Wireless ISP BigAir has beat the lot of them to getting WiMAX off the ground, with wireless ISP BigAir set to roll out and release WiMAX servies across Sydney and Melbourne in coming months.
BigAir also propose to expand services into Brisbane further after.
This comes with the common Telstra play that WiMAX is old generation and won’t go far, won’t service the needs of Regional users for the long term.
Sol, what do you say to BigAir, who are investing in WiMAX networks across capital cities (where FTTN / FTTH is the best technology)?
WiMAX will be able to deliver to users fast speeds, over large distances, in fact, to cover a city with WiMAX, you could do the entire CBD with just 4 towers (one in each corner to focus coverage right round).
On the other hand, to get coverage for 20 – 50km from a CBD, just smack a tower on the tallest building right in the center of the city, and you’ll get coverage spread right round.. Naturally it won’t be of the highest, highest speeds, but last year I head WiMAX was reaching speeds in excess of 30Mbps+, so that’s a big plus!
If you look at the attitude taken by Telstra’s CEO Sol Trujillo, you generally see the common rhetoric being played, that is the dollars going to Singapore are a bad move, despite the fact that Elders are just as much as a partner in this as is Optus.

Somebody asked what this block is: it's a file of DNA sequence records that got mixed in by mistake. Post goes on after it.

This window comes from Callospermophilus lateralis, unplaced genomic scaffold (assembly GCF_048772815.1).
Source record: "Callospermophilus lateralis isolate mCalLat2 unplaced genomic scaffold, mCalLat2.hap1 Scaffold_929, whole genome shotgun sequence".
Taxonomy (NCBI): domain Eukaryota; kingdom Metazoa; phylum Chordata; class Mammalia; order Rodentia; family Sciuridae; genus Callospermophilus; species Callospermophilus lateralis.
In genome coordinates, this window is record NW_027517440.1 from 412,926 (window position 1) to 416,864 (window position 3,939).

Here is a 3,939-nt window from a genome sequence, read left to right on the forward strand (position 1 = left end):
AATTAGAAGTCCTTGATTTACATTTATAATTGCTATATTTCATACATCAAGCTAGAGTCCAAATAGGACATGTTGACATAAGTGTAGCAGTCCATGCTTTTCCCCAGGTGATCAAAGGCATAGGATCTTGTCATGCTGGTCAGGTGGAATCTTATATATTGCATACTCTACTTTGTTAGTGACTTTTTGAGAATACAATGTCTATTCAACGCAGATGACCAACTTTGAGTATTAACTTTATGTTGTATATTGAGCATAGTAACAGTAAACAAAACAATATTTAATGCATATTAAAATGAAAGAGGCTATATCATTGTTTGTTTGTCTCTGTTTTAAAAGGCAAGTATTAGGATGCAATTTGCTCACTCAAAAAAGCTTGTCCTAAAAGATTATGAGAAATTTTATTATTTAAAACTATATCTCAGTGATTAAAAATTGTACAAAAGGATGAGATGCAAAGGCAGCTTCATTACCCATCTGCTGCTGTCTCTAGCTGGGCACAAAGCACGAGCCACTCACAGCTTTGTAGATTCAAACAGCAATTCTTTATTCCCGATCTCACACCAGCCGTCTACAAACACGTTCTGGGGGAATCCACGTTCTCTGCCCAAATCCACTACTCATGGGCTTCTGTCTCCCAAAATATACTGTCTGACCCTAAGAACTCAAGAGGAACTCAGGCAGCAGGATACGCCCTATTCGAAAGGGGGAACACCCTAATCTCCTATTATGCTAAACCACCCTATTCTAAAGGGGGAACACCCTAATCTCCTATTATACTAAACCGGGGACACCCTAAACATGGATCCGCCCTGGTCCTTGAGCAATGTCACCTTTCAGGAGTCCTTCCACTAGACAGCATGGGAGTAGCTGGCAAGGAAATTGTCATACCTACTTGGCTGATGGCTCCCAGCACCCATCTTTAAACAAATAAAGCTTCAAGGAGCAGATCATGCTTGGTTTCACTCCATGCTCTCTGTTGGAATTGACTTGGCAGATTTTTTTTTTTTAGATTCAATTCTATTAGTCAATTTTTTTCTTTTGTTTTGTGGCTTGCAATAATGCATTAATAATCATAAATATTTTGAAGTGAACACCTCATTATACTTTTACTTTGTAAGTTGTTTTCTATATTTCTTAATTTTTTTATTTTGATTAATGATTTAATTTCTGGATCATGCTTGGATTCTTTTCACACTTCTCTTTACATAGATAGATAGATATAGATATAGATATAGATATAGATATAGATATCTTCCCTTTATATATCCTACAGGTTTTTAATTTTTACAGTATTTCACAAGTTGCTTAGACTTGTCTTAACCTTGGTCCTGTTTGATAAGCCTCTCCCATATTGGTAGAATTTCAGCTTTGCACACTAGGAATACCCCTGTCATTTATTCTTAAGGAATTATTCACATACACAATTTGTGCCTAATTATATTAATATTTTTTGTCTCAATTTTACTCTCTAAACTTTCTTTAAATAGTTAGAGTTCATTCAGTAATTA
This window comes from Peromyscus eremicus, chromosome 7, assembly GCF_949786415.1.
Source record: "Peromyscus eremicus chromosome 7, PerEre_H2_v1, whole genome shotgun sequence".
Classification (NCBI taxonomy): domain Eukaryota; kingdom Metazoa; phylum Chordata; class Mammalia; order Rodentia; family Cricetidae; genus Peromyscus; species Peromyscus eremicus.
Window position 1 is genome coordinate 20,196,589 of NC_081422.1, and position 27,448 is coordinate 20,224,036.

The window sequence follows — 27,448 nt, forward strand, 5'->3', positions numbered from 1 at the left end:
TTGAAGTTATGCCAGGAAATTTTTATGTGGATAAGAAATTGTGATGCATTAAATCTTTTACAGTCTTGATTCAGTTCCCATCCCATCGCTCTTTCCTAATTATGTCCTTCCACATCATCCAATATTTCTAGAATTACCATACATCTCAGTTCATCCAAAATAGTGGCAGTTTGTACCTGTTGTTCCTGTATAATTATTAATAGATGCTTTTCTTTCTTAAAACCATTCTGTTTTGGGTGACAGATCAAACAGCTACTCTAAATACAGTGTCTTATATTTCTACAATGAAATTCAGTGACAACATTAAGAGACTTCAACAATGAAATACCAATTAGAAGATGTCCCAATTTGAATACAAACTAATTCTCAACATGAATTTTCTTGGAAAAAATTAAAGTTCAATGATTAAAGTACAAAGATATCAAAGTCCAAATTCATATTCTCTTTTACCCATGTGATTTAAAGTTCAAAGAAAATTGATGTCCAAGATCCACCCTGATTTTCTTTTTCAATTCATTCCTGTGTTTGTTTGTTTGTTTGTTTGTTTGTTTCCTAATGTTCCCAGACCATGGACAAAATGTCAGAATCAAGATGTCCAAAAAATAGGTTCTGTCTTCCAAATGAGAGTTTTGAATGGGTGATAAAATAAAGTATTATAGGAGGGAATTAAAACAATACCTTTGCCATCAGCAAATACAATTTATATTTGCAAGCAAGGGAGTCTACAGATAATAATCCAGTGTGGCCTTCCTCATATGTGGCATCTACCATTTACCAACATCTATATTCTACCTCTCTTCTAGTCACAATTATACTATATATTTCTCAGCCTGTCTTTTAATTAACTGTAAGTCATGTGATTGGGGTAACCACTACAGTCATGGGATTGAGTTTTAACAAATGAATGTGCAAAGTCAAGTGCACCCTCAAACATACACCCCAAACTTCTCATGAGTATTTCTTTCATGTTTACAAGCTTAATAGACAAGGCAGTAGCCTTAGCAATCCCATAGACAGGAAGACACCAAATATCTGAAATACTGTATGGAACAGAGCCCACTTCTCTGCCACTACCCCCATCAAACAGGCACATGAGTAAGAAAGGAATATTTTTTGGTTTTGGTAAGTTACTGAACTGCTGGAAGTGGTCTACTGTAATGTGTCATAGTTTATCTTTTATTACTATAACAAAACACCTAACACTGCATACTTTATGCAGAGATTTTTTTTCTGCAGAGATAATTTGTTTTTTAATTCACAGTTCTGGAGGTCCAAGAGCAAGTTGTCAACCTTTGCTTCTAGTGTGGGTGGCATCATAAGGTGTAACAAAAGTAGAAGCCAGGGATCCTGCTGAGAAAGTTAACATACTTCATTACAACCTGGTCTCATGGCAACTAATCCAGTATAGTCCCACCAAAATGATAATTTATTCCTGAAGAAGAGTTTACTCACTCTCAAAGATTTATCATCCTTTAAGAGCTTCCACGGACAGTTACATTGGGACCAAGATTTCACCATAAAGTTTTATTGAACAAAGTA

So, why all the sour grapes?
Why all the, what can only so far be described as lies, spread to play down the WiMAX plan by the government, when private sector themselves find WiMAX a viable technology for city areas?
Why should we be forced to pay ‘typical Telstra prices’, when competitors are offering better?
Why should Telstra, in light of news that others are also seeing WiMAX as a viable solution for provisioning services, be believed at all?
This stems back to the FTTN debate as well, why should they get FTTN and Australia suffer typical Telstra prices, when competitors keep proving, they can do the job better?
I think Telstra might be best retiring from telecommunications, and let the professionals do the trick, ie, those who know how to roll out networks and innovate, and bring faster speeds to consumers at cheaper prices. Clearly, Telstra don’t know how to do this.